Wednesday, November 7, 2018

Why employees hate their computers

I just read this article in slashdot about why doctors hate their computers:

The article really shows JUST how much it can cost do implement software incorrectly. Specifically, the process we follow includes the following questions/components to ensure that our customers have useful software once it's in production:

- Identification of ALL users of the system and their frequency of use. Once we know all of the users and how often they interact with the system, we can define priorities for each use case. For example, we would have identified doctors as high priority frequent users and ensured that their interactions with the system were the smoothest possible. There are several ways to ensure this, but one that we always require is an actual run-through of the screens with the user. This is normally difficult to schedule with the busiest users, but it MUST be done or you'll simply be burning money.

- Identification of all data to be migrated. In the case of moving to a new system (whether it's medical records, insurance claims, or anything else), ALL of the existing data must be found and must be made available in the new system in some way or another. This normally takes time, but that time is a lot less expensive BEFORE a new system goes live. Issues in a software implementation get more and more expensive to fix the farther along in the implementation, so they need to be caught early.

- For enterprise applications, "good enough" isn't. Some of the current thinking in application development and deployment says that you should get something in front of users and fix problems as they arise. This attitude is fine for a new game or small application, but it can cost money and lives in enterprise software. The people leading the implementation need to have experience in business critical applications to truly understand the cost of even a minor failure. When the cost of one minute of downtime can be measured in tens of thousands of dollars (or more!), every possible scenario has to be addressed before a production rollout.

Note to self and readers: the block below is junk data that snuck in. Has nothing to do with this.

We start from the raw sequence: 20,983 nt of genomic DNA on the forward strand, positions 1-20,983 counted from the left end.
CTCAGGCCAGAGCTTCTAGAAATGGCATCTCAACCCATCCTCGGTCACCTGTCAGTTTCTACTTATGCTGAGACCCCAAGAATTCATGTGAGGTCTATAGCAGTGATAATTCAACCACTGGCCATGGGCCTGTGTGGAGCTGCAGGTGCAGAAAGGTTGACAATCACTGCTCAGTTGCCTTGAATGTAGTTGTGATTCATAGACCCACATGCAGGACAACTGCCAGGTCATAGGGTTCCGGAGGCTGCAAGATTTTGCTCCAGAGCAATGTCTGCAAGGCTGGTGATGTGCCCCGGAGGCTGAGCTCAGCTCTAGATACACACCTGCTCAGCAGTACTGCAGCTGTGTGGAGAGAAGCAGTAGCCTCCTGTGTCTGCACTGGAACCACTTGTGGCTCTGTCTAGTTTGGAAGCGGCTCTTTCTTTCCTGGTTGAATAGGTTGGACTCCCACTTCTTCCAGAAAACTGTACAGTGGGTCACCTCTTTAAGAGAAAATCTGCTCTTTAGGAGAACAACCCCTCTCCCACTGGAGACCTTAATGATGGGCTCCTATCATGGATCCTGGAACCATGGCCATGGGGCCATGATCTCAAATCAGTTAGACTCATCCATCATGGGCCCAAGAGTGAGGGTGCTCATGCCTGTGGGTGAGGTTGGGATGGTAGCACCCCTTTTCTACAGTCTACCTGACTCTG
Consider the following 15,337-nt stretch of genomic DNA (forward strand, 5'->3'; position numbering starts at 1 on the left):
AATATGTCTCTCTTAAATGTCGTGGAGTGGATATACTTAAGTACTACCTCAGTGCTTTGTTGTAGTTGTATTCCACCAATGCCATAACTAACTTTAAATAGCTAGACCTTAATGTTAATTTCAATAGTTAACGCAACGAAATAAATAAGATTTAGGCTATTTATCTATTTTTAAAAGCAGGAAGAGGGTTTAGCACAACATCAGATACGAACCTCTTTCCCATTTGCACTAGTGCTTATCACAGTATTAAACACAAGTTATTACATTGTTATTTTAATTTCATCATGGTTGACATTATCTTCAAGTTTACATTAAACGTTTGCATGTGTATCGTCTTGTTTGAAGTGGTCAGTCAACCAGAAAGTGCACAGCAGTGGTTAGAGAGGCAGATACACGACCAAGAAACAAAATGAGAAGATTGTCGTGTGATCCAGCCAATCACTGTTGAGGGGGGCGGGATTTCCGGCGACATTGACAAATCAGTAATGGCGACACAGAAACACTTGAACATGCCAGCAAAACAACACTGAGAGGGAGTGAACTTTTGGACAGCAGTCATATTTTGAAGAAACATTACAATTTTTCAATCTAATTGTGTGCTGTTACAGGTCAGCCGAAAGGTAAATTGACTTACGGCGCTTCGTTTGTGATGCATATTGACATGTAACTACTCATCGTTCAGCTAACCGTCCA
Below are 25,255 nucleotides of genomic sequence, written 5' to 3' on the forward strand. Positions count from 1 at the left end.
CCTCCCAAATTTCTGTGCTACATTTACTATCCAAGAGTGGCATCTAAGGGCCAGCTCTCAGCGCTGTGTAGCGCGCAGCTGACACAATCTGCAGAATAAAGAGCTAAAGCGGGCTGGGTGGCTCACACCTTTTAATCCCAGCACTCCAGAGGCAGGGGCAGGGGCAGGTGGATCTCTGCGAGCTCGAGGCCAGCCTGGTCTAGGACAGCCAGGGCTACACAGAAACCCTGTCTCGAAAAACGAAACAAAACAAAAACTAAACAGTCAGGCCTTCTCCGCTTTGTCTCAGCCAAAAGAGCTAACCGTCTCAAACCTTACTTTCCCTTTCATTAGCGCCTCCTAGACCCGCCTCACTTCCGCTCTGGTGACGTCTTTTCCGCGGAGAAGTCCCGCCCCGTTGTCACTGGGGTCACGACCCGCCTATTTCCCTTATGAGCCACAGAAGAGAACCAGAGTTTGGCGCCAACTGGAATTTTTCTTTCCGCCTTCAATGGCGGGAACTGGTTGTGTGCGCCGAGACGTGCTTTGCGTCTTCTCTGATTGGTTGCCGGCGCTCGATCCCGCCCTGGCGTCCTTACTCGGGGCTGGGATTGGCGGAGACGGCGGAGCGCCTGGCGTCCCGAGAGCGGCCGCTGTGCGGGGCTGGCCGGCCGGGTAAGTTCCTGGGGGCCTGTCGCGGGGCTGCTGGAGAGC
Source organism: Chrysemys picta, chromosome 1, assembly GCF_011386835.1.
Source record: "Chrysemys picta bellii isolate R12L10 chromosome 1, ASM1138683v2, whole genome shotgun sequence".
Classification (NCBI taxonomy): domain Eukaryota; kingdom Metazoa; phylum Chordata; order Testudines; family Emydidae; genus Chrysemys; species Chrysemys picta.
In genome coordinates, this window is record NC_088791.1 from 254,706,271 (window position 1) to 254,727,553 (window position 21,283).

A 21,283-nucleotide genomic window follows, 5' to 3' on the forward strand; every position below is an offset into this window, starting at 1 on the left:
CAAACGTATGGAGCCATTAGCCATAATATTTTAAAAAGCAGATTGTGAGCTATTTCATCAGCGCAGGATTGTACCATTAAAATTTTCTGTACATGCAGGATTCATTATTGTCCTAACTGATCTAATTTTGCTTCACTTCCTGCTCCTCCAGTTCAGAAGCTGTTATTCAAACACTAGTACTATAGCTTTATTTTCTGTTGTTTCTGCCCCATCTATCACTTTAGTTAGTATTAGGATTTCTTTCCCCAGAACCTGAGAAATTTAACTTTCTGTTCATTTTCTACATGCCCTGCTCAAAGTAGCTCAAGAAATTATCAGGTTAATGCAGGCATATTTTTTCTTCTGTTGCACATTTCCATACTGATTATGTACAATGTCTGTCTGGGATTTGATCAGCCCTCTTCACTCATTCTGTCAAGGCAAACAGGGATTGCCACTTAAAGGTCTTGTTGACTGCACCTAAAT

At Gulfsoft, all of our consultants have over 15 years of experience in mission critical situations. We've worked with 911 emergency systems, satellite communications companies, large financial companies and everything in between. We know how to successfully implement large scale enterprise solutions to ensure that your employees and customers are delighted, and we can help you.

Tuesday, October 16, 2018

You can now use Vega to create custom graphs in Kibana

Prior to Kibana 6.2, you had to create a custom plugin to create custom visualization types. Now, however, support for Vega is included. Vega is a JSON (HJSON, actually) language that you can think of as a wrapper around the D3 visualization toolkit to allow it to display in Kibana. Here's a video with the highlights:

Monday, October 15, 2018

IBM Announces Multicloud Manager

It allows you to manage containers across all the biggest cloud providers.

You can now see your LinkedIn saved articles on the desktop!

I just ran across this today, and am very happy that I can finally view the items that I save on my phone on the web version. The link to see your saved articles is:

To save an article, you should see a little bookmark icon under all articles. Click that, and you'll get a DIC popup that tells you it's saved and give you a link to view all of your saved articles.

Tuesday, October 9, 2018

ITMSuper is in a new location

IBM moved the ITMSuper tool to:

If you're an ITM 6.x user and you haven't used this tool, you really should download it to help with the management of your environment.

Wednesday, October 3, 2018

Learning neat new things at the Splunk Conference

Splunk is introducing tons of great new features at their conference this year. Many customers complain about the cost of Splunk, but you can lower that cost by leveraging the data to cover more usecases. If you feel like you're not getting the most out of Splunk, give us a call to get some help.